Fodor, J., Psychosemantics: The Problem of Meaning in the Philosophy of Mind (Cambridge, MA: The MIT Press, 1986).
    Hanson, N.R., Patterns of Discovery (Cambridge: Cambridge University Press, 1958).
    Kuhn, T.S., The Structure of Scientific Revolutions (Chicago: University of Chicago Press, 1962).
    Teaser Paragraph: Publish Date: 06/07/2004 Article Image:

    By /index.php?/user/4-hugo-holbling/">Paul Newall (2004)

    In this article we'll look at Aesthetics, starting with what it is and why it should concern us before moving on to some historical ideas put forward and the notions that are discussed today. The subject is a very broad one and so we won't be able to cover everything, but hopefully we'll get an indication of why it still fascinates people (and not just philosophers).

    What is Aesthetics?

    Aesthetics is often understood as either the theory of beauty or the philosophy of art, or more generally as both. For a long time the latter was concerned with definition, asking and trying to answer the question "what is art?" The former addresses similar problems, wondering what we mean by beauty (and other similar or contrasting terms that we use, like sublime, ugly and so on), as well as how we would justify an assertion like "this painting is simply magnificent" or "Hugo's writing is pretty awful".

    It seems more obvious in the case of aesthetics why we would bother with a philosophical investigation than many other subjects. Consider the frequent discussions most people find themselves in from time to time when an aesthetic concept is being used or argued: "the Dutch play the most beautiful soccer", "Beethoven's music is more important than a one-hit wonder", "modern architecture is boring", "Juliette Binoche is the best actress alive", and so on.

    An example that comes up often these days is the art exhibition with, say, a fifteen-foot canvas painted in some shade of red before which two patrons of the gallery are arguing. The first might say "'tis truly a marvellous work, dear fellow. The deepness of the colour symbolises both man's passions and his madness, co-joined for the most fleeting of moments with his struggle to grasp a rational temperament and bring order to the chaos that seizes him at every turn. The brush strokes, alternately violent and subdued, remind us that the vicissitudes of childhood and the agony of death are tempered by the calm recognition of our fate that we may attend to in our middle years. How wonderful!" In reply, the second might remark, "um... it's just a plain red canvas. It symbolises only two things: firstly, that you shouldn't sit down or you'll have to stop talking out of your ass; and secondly, that I'm even more of a chimp for paying to see it."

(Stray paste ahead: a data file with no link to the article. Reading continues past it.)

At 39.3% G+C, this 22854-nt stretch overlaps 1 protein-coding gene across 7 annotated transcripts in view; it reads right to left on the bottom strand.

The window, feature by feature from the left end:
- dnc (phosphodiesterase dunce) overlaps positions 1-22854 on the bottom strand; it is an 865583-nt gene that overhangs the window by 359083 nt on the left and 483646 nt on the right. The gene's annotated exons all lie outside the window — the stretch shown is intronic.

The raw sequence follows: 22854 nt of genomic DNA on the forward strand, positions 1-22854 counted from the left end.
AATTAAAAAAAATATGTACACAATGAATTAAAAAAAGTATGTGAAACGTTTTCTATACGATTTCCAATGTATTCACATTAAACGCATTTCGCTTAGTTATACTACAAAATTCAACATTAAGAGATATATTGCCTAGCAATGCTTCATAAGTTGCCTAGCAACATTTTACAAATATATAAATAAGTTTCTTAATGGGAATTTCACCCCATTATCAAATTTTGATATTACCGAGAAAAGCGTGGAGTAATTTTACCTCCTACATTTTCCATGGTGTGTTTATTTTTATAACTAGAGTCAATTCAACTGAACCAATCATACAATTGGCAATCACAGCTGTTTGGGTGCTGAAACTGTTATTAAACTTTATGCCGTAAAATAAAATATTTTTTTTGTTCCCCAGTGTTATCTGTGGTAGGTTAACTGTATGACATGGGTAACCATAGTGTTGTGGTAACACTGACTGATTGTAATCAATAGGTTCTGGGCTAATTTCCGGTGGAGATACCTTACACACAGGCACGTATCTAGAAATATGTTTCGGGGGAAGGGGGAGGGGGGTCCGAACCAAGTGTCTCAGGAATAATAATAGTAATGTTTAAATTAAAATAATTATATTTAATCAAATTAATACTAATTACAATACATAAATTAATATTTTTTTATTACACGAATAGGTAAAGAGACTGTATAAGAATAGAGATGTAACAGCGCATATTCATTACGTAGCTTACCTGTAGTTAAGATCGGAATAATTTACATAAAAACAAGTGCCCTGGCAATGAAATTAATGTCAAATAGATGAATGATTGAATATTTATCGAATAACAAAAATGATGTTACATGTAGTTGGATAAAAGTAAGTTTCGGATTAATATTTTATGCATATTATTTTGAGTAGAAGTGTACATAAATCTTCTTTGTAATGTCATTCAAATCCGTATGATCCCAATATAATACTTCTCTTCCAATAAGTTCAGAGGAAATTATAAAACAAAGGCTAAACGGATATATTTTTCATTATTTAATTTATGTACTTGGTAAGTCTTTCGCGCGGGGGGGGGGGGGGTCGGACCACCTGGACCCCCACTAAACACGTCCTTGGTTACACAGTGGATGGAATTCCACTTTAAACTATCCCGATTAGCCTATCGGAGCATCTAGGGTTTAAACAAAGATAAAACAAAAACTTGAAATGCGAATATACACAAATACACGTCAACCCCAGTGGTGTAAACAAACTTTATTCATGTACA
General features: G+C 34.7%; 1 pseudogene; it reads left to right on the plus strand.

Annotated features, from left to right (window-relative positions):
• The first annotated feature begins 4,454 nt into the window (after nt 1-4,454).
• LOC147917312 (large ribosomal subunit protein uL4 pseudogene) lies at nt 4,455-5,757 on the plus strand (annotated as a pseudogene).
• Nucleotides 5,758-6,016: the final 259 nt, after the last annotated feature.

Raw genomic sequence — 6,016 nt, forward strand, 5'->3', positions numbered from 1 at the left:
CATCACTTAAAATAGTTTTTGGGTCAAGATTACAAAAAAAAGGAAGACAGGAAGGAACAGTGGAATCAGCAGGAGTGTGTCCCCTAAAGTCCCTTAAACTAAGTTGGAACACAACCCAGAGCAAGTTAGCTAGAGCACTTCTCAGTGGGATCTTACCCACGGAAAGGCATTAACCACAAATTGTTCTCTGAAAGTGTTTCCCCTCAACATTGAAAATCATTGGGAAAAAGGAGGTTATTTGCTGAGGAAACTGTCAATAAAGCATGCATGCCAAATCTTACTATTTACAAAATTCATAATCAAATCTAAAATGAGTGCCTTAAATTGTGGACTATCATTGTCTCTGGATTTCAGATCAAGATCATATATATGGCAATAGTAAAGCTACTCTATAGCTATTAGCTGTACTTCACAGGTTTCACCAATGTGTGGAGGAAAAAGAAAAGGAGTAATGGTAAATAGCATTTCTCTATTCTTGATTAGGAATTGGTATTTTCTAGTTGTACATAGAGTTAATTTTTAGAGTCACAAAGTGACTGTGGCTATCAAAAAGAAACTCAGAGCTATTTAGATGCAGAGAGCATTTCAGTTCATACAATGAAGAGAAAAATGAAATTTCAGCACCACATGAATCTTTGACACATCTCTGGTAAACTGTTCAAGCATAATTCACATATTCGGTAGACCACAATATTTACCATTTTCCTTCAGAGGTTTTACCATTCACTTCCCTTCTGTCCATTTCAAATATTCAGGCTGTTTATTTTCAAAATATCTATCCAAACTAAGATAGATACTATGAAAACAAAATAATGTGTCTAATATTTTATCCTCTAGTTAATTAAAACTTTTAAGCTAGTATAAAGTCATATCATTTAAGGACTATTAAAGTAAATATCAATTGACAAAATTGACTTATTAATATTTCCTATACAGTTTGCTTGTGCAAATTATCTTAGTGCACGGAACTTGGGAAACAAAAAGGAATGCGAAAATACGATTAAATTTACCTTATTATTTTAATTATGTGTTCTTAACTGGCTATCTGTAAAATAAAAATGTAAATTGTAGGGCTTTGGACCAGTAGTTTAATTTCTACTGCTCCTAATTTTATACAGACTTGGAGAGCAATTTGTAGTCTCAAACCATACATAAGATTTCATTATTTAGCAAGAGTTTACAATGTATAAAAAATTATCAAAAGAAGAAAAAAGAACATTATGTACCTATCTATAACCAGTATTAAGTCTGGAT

The point, of course, is that both judgements involve, implicitly or explicitly, a definition of art or a theory of beauty. Even the familiar refrain "beauty is in the eye of the beholder" is just more of the same; after all, why should it be? It isn't obvious that we shouldn't be able to come up with some kind of conception that allows us to say "this is beautiful but that isn't", but neither is it immediate that the task will be an easy one because we see disagreements like that above every day.

    Standing in the Louvre it can appear that there's something very different going on to much of so-called modern art, but plenty of critics wax lyrical about works that the guys at the pub assert could be bettered by their three-year-olds in a finger-painting class, with some on the carpet for good measure. Listening to Bach it can feel as though losing this music would be that much more of a tragedy than the premature death of yet another dance-floor classic. Gazing up at a Dutch townhouse can strike us as a world away from a drab and dreary tower block, while the concretisation of open spaces can seem like a crime—even without the environmental and ethical considerations. However, what reasons do we have for preferring the one to the other, or deciding what goes in the gallery?

    We see, then, that we can't get away from aesthetic judgements of one kind or another. Many thinkers in the past tried to understand art, beauty and what they consist in, some studies saying that aesthetics proper started in 1712 with Addison's series in the early Spectator issues. Long before then, however, the Egyptians and Greeks were investigating such things. Let's look at some of the opinions offered and the history of the subject.

    What is art?

    Early history—the separation of art

    The term "art" comes from the Latin ars, this itself deriving from the Greek techne, meaning skill. The idea was that all pursuits or endeavours requiring a degree of skill—whether it be leading an army, sculpting a statue, building a house or using rhetoric to win an argument—was an art. Any such skill involved an understanding of rules, so there could be no art without an appreciation of those underlying the discipline. Neither the ancient Greeks nor the later Scholastics considered poetry an art, for instance, because it relied on inspiration (to the former, usually from the Muses) and hence was the very opposite of art.